Sun Yung Shin
Coffee House Press ($16)
by Laila Rode Simon
The fiery depths of the Hell created by Dante Alighieri in 1861 contain eight circular, descending layers, intensifying as he travels deeper down with his guide, Virgil. In her new collection Rough, and Savage, Sun Yung Shin draws from Robert Pinsky’s translation of Dante’s Inferno, the Korean War, and events from her own life to create a multi-layered archipelago combining the past and the future and mimicking or redefining the epic poem. As we follow Shin deeper down into her inferno, themes of separation, possession, and ignorance collide with images of war and violence.
Shin frames each section of her book with a clipped line from the Inferno, with one exception—but it is a telling one, as it presents a redaction of a verse from Ovid’s Metamorphoses. These stagnated lines form their own poem that flows through the layers, guiding the reader as Virgil guided Dante:
No sooner were all things separated in this
in darkness and obscurity, blaze
Shin uses this erasure technique powerfully in two mirror poems later in the book, “Redaction: United States Central Intelligence Agency | The World Factbook | East & Southeast Asia :: Korea, South” and “Redaction: United States Central Intelligence Agency | The World Factbook | East & Southeast Asia :: Korea, North.” In these two works, Shin turns the U.S. government’s clinical definition of North Korea and South Korea on its head:
War conquer US-backed
outside influence demonized ultimate
. . . . . . . . . . . . . . . . . . . . . . . . . . . . . . . . . . . . . . . . . . . . . . . . . . . . .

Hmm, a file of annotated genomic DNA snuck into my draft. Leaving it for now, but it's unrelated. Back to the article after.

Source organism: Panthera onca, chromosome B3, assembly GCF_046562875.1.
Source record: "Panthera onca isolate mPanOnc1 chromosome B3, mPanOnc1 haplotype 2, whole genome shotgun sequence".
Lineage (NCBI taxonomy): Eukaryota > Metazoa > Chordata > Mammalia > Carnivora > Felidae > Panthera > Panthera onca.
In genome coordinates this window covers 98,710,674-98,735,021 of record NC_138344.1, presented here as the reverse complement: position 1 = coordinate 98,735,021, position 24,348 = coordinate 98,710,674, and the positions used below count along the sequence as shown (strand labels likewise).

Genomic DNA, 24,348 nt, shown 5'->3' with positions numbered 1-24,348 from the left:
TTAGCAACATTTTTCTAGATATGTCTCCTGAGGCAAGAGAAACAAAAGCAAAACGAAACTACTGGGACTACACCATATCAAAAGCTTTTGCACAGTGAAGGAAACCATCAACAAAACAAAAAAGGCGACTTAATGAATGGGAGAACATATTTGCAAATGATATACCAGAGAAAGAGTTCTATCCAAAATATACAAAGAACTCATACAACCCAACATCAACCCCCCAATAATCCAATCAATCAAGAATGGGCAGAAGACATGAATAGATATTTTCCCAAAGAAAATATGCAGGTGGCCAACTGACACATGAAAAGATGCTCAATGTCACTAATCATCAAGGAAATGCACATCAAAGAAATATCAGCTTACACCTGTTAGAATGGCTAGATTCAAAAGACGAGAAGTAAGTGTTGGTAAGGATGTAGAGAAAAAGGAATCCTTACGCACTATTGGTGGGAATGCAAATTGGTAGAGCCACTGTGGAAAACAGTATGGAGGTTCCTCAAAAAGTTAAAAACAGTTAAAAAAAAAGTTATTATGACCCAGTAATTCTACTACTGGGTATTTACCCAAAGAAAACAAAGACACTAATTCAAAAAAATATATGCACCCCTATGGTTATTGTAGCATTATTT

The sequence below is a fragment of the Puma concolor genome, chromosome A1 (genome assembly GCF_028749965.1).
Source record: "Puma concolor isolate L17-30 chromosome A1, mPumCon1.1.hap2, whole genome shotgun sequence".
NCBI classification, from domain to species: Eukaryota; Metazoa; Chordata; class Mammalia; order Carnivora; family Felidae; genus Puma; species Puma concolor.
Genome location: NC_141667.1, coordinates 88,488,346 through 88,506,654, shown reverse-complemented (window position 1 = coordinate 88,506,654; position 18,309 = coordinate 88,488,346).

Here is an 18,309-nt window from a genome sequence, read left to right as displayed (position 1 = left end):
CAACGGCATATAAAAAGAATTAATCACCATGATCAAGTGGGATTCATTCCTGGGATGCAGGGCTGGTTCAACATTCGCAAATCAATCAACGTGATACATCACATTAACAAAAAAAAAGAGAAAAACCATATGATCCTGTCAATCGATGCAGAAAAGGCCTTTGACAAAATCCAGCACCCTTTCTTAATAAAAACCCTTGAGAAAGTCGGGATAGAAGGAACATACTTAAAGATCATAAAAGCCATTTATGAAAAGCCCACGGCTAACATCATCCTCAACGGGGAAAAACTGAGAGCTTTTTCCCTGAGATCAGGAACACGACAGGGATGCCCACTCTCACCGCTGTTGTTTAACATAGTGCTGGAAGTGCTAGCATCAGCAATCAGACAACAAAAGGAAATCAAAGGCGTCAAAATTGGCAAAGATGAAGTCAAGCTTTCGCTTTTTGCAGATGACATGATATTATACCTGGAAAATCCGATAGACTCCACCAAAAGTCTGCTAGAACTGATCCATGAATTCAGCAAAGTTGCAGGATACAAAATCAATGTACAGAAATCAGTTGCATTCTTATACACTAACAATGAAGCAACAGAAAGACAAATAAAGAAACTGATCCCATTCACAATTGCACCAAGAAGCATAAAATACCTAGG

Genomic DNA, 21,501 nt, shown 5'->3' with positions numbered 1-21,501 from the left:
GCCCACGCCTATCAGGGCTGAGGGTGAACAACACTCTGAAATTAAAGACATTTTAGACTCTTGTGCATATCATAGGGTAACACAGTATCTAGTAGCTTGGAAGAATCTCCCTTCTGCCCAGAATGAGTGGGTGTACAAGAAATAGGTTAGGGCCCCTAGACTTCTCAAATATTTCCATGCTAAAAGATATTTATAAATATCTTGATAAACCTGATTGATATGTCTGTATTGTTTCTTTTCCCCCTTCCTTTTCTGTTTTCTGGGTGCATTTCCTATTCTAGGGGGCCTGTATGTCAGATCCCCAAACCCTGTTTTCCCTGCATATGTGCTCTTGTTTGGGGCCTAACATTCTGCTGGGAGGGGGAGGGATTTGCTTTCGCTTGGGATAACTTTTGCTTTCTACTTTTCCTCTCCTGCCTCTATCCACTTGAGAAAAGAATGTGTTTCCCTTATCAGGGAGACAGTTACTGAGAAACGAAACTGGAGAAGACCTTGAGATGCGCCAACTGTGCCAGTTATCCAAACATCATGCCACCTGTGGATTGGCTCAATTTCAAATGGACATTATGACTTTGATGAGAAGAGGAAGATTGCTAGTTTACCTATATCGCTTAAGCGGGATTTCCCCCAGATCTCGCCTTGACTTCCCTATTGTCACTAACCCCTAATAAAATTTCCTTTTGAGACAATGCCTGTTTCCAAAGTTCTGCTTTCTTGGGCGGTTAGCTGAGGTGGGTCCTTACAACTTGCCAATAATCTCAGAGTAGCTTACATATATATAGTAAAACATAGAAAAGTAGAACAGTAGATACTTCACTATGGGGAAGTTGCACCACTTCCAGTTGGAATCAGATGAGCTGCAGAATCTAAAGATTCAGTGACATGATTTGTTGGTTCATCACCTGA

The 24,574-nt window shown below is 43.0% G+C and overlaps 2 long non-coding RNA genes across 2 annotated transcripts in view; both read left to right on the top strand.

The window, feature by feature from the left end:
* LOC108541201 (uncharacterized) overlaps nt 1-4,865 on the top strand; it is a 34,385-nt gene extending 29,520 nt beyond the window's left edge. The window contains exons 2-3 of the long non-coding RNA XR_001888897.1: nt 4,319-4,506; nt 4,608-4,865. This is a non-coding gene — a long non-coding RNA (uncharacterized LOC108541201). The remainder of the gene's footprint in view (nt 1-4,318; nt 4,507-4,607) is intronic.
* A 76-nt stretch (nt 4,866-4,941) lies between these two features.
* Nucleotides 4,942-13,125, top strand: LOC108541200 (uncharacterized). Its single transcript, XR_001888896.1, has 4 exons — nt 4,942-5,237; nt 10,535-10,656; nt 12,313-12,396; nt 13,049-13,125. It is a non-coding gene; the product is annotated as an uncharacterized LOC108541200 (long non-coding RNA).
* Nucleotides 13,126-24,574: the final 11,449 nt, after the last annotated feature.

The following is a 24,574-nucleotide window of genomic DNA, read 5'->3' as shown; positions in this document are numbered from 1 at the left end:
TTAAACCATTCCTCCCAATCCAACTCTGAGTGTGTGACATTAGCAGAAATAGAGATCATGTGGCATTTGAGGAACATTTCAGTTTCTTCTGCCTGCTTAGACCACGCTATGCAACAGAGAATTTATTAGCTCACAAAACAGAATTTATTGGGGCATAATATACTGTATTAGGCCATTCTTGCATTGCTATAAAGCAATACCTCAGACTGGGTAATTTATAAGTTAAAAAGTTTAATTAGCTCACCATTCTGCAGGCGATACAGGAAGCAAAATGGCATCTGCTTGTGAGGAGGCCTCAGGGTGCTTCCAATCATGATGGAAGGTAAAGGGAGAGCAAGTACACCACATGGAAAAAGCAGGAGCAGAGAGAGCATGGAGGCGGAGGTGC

Here as elsewhere, Shin only gives us pieces, reducing humans to their true animal form—“rough / And savage,” as she says in the book’s epigraph, itself an erasure of a passage from the Inferno—by showing circumstances of cruelty and lack of humanity.
Suffering, temptation, and the search for identity preside in this book, along with a heavy emphasis on infancy and parent/child relationships. In “This concavity, the blood to pool and wait,” Shin places three carets (^^^) at the top of every page; underneath she portrays scenes of death and violence intertwined with mythology. “I am weak now, deposed and in plain sight,” she writes; “soldier and enemy / son and sister . . . I renew my distant colonies / I forget how to avenge myself.” We feel a sense of defeat, giving up to the possession of a stronger power. The carrots point to heaven, pleading, asking God to answer, to help.
Throughout this collection, Shin poses questions of theodicy, plunging into philosophical murk to seek answers. Concerned with religion, family, war, and more, she guides us along her rough and savage journey through a contemporary inferno.